Core construction has nearly reached its full height for the seven-story mixed-use development at 949 W Dakin Street, located near the northeast corner of Lake View. The developer Draper and Kramer has planned 13,000 square feet of ground-level retail space, with 120 residential units above.
The apartments will range in size from 620 square feet for a one-bedroom residence to 1,040 square feet for a two-bedroom unit. In total, 108 of the units will be one-bedrooms with the remaining 12 as two-bedrooms. Each residence will include nine-foot-tall ceilings, exposed structural elements, and an array of modern appliances and finishes. Rates will begin at approximately $1,900 per month.
Additional programming includes a host of indoor and outdoor amenities, including a rooftop deck with fire pits, grilling stations, and lounging/dining areas. Inside will be a series of lounge spaces, a private club room with an attached kitchen/bar area, and a fitness center. Given the transit-oriented nature of the development, only 14 on-site parking spaces will be included, alongside a spacious heated bike room.
Sullivan, Goulette & Wilson Architects is the architect behind the 112,219-square-foot structure, with a design that features an elegant mix of masonry. The primary cladding will be a light-brown masonry between its warehouse-inspired windows.
The property is located just north of the commercially-dense Wrigleyville neighborhood, and is within a seven-minute walk of Wrigley Field. Residents will also be within close walking distance of the 1,208-acre Lincoln Park and the accompanying Lake Shore.
Bus transit in the near vicinity includes access for Routes X9, 80, and 151. Additional routes within walking a 10-minute walk east include 36, 135, and 146. CTA access for the Red Line, meanwhile, can also be found via Sheridan Station less than a block northwest.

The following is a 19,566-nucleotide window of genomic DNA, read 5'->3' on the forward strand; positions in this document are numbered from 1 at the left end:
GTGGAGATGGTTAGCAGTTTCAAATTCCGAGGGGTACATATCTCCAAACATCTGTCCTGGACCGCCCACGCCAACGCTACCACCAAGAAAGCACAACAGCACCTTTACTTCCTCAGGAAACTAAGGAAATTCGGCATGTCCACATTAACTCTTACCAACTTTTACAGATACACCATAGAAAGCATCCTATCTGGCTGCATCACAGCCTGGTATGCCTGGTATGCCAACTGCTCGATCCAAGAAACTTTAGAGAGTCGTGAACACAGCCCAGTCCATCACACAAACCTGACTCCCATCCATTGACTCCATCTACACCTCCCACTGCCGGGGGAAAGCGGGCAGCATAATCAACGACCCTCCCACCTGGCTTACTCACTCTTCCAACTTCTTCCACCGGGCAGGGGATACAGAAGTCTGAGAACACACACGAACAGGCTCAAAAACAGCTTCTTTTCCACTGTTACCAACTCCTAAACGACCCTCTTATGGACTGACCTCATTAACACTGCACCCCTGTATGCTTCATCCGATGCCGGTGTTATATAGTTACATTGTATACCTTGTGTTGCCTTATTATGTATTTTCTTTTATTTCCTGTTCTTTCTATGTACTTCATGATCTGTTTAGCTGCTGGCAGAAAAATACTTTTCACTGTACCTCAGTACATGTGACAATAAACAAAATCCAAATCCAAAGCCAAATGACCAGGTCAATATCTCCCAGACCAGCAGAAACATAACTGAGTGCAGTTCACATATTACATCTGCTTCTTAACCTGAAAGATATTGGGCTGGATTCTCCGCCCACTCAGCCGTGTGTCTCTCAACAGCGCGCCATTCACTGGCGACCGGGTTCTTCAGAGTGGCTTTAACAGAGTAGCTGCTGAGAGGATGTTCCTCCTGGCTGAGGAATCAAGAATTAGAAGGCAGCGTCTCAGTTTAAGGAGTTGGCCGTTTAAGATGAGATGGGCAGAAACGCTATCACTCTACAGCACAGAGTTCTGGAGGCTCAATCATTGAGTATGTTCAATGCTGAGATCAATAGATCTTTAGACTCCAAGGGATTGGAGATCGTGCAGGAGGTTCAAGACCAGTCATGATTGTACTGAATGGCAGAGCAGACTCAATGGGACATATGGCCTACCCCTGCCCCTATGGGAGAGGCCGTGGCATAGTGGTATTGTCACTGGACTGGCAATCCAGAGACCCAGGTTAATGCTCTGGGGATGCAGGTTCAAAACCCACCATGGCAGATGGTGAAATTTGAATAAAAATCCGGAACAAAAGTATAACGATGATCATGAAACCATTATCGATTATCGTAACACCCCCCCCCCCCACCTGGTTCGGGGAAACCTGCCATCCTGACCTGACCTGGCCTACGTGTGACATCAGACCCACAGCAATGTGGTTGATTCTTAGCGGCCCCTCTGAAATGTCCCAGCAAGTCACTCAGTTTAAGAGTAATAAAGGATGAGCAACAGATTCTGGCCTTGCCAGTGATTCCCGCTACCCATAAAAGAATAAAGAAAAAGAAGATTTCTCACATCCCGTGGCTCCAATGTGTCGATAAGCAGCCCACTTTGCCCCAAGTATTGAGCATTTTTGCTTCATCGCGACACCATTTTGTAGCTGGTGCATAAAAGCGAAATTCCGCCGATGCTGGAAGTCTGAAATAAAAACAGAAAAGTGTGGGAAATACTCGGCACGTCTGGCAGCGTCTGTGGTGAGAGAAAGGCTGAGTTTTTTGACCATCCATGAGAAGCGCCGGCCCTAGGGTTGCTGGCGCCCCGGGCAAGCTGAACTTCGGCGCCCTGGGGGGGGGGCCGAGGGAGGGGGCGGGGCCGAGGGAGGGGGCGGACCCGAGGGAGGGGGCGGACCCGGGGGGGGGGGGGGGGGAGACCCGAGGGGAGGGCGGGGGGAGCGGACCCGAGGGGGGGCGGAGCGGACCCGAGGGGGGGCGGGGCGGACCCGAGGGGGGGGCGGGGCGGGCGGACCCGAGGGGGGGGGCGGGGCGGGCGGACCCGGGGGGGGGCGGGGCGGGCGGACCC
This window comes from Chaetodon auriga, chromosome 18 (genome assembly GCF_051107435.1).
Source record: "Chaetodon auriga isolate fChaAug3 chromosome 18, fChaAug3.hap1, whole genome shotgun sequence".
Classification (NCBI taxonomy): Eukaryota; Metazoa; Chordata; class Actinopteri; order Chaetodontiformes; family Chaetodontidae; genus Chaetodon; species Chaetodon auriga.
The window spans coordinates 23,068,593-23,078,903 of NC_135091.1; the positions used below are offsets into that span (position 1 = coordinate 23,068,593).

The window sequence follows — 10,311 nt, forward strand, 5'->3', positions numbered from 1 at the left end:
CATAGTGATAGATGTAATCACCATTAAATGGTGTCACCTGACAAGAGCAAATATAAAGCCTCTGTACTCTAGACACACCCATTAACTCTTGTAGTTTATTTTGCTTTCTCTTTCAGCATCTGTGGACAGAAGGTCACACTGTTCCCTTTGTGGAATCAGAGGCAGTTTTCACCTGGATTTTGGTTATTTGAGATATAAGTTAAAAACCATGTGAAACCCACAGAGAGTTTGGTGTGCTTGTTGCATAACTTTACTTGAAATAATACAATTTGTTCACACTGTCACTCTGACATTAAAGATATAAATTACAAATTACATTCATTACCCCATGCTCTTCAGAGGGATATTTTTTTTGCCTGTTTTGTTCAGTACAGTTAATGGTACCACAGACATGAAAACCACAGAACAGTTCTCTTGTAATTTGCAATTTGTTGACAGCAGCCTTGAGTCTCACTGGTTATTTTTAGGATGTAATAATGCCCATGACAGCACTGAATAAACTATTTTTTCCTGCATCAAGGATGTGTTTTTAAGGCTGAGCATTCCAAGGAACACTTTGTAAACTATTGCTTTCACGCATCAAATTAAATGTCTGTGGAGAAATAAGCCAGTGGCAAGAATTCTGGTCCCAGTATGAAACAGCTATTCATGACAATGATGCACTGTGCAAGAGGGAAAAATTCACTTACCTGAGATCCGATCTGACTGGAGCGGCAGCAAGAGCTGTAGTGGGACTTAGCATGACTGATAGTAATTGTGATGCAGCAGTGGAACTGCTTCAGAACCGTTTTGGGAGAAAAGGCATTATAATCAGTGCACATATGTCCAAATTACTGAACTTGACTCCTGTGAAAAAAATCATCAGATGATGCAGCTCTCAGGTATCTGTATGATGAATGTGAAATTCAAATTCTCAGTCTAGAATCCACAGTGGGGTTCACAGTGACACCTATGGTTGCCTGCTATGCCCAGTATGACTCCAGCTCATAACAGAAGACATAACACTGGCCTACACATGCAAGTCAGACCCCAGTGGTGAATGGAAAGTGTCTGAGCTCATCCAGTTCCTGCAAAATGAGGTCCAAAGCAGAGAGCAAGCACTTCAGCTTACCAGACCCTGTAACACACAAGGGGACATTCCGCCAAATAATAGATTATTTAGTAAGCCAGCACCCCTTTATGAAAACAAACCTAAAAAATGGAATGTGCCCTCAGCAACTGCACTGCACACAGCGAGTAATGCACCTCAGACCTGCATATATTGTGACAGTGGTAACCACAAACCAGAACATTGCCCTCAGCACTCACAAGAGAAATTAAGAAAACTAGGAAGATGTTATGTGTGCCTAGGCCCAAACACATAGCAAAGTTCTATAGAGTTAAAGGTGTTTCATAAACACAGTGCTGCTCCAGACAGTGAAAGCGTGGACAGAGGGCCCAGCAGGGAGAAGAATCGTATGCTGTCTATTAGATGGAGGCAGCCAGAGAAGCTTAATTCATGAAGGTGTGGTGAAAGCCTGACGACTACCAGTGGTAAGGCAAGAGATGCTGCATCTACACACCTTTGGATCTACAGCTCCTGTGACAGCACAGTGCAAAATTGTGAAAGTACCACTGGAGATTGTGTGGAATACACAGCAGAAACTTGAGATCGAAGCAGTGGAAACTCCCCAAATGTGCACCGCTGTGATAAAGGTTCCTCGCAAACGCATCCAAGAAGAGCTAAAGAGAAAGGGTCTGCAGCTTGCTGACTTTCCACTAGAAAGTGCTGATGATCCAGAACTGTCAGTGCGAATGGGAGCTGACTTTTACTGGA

Leopardo Construction is serving as general contractor for the construction, which is expected to wrap up in August 2021.
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Rather plain/traditional design, hopefully it turns out better than the renderings. Great project though — true TOD with only 14 parking spaces and it replaces a one story building.
In terms of nearby transportation, you seem to have forgotten the Sheridan Red Line stop a block north.
Hi Michael, thanks for your comment! We have updated with Sheridan accordingly
This is miles better than the standard 4-story sun-belt type of filler we normally get. I wish 7-8 stories was the starting point for multi-family housing in Chicago. The last rendering makes it look like a modern courtyard building and Chicago should definitely be promoting adding that style today.
Our neighborhoods with streets that are prdominately courtyard buildings have such a regal look that gives Chicago its own unique and immediately distinctive presence. D.C. has some great historic coutyard buildings in the 10-12 story range that I wish lined our corridors.